Greenland on the move
A geologic hotspot shaped one of Earth's coldest places.
100 million years ago, Greenland was on the move. On its tectonic plate, it traveled from a more southern location northward to its current Arctic position, and along the way passed over a mantle plume or hotspot that left a record of its journey in Greenland's rocks. A plume is an upwelling of hot rock, or magma, from hundreds of miles below Earth's surface. When the magma reaches the base of Earth's outer layer, which includes the crust that makes up the sea floor and continents, it heats up the rock above, effectively cooking it and altering its chemistry. For magnetic rocks common in Earth crust, heating causes them to lose their magnetism. NASA researchers used the altered chemistry of these magnetic rocks to create a heat map of Greenland, where they found the "scar" of its millennia-long journey over the hotspot. The scar extends from the northwest region to the southeast region of Greenland. Because the northwest region of Greenland moved off the plume earlier it is significantly cooler than the southeast. Tracking the movements of land masses helps scientists understand their evolution through time. But more immediately, the heat information feeds sea-level-change models on Earth by helping scientists predict the behavior of the massive ice sheet that covers Greenland. Watch the video to learn more.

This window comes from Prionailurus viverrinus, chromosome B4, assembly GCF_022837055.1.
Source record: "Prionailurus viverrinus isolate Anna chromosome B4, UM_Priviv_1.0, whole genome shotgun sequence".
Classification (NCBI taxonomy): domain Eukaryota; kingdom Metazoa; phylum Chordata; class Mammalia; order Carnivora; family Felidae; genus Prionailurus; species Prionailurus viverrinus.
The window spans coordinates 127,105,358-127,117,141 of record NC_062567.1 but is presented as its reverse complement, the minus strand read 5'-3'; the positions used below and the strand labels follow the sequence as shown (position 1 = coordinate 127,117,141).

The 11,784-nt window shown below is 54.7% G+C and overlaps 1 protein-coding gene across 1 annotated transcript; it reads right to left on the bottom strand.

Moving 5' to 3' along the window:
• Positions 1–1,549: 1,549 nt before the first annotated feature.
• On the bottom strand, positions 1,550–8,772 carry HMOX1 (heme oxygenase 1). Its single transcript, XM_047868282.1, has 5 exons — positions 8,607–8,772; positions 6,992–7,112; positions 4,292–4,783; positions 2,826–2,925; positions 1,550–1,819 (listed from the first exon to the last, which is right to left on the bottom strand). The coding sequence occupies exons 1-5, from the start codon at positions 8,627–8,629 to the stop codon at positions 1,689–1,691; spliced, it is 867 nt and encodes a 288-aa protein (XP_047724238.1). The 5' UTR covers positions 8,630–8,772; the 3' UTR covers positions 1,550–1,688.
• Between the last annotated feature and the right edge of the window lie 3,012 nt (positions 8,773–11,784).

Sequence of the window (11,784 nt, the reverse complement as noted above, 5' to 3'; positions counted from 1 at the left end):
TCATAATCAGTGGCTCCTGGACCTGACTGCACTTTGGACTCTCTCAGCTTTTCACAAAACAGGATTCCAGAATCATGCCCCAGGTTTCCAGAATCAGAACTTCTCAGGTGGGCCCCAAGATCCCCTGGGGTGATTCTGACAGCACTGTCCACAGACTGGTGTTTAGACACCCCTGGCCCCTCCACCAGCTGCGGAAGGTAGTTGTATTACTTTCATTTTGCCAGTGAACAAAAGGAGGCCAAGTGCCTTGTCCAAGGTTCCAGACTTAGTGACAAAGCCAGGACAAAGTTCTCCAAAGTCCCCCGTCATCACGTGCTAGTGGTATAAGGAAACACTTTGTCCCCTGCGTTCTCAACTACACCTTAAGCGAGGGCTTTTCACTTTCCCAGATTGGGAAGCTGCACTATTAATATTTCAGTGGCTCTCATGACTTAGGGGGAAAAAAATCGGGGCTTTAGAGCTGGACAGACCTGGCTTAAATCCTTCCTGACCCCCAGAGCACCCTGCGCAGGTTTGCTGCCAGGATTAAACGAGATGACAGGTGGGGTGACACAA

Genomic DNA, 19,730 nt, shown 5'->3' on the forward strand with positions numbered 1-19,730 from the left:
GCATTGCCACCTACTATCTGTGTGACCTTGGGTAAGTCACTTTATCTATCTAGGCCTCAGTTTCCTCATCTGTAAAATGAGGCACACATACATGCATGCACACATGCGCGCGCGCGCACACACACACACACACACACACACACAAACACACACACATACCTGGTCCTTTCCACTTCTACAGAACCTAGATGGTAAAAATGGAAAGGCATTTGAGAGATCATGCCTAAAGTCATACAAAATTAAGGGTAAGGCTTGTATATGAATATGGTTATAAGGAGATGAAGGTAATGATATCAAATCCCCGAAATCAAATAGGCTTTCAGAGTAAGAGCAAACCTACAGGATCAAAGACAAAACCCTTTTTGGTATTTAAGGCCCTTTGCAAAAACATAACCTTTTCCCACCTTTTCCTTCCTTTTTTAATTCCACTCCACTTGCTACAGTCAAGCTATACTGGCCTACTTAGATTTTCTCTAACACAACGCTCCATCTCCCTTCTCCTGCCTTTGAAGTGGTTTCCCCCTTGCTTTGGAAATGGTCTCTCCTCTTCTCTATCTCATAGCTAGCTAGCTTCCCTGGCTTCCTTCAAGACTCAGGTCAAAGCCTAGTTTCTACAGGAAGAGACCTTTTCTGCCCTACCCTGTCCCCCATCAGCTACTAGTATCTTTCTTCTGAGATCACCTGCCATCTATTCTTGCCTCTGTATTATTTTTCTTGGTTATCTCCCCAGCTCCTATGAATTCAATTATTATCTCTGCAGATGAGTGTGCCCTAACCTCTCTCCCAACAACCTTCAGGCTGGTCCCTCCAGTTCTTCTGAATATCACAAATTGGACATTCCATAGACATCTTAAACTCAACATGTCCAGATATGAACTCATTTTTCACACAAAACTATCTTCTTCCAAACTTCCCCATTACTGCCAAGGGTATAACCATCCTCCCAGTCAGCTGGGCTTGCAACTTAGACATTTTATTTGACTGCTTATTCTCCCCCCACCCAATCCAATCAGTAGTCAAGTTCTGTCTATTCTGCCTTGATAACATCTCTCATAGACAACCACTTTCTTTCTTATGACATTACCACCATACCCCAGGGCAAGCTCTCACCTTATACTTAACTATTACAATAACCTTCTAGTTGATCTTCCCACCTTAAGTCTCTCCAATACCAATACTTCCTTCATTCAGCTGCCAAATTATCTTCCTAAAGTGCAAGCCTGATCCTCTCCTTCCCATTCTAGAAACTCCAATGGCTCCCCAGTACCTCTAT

A heat map of Greenland’s reveals the path of the North American tectonic plate over geologic time.
Greenland passed over the mantle plume, or hotspot, that currently sits beneath Iceland.
The mantle plume and Iceland currently sit on the tectonic plate boundary between the North American and Eurasian plates.
A mantle plume, or a hotspot, is an upwelling of magma from deep in the mantle, the layer of hot, malleable rock beneath the crust.
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NASA's Scientific Visualization Studio